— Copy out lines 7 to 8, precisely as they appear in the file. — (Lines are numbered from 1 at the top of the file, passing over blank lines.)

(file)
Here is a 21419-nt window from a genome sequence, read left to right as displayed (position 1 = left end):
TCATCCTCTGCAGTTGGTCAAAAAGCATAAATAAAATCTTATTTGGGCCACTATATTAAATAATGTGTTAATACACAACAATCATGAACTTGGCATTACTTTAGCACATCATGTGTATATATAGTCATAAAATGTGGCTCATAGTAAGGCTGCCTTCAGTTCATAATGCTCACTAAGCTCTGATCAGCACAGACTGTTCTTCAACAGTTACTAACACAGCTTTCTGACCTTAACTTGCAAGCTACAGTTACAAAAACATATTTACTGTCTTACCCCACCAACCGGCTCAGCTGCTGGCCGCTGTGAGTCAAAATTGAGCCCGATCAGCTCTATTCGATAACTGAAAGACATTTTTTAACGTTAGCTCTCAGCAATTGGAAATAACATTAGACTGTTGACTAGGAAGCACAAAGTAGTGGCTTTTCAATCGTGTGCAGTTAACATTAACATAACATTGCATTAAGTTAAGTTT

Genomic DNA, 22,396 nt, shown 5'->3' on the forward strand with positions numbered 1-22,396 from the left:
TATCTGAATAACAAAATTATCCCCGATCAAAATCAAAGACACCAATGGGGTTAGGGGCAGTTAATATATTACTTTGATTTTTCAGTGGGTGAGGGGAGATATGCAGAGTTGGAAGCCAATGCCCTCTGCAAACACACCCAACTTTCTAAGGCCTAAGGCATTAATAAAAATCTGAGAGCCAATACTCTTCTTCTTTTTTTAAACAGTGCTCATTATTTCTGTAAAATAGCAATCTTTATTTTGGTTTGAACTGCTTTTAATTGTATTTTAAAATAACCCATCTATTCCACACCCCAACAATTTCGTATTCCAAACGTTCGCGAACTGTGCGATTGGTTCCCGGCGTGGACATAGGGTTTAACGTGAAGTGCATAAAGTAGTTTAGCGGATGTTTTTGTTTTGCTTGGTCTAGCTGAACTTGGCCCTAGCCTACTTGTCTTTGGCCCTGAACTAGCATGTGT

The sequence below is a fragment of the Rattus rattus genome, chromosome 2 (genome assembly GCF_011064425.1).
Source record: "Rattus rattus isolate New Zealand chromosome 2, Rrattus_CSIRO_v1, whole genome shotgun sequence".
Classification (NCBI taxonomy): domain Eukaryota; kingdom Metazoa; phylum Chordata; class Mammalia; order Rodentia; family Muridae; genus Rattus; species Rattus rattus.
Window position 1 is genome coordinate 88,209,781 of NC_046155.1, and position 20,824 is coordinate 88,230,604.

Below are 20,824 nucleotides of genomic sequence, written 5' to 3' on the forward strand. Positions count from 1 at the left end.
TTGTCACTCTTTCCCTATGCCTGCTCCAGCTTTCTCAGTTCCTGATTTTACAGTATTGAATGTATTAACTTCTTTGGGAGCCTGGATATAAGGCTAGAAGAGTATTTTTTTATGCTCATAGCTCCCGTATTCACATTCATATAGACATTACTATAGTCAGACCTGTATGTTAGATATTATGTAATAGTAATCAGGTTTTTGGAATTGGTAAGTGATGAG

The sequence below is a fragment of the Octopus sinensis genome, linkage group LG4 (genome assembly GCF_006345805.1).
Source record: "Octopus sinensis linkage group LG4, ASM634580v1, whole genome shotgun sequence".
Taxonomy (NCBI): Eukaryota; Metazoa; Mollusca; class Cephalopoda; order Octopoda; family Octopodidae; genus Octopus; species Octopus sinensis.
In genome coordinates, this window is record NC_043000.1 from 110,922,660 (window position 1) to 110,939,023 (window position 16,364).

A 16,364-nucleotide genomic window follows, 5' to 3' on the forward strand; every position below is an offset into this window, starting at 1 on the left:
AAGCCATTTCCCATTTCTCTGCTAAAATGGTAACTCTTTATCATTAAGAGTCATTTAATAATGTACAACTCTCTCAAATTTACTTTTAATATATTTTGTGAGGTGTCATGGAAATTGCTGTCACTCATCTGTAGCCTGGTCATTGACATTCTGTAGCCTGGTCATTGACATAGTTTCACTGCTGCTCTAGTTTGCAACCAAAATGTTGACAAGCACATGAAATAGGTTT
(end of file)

Classification (NCBI taxonomy): domain Eukaryota; kingdom Metazoa; phylum Chordata; class Mammalia; order Rodentia; family Muridae; genus Rattus; species Rattus rattus.
Window position 1 is genome coordinate 88,209,781 of NC_046155.1, and position 20,824 is coordinate 88,230,604.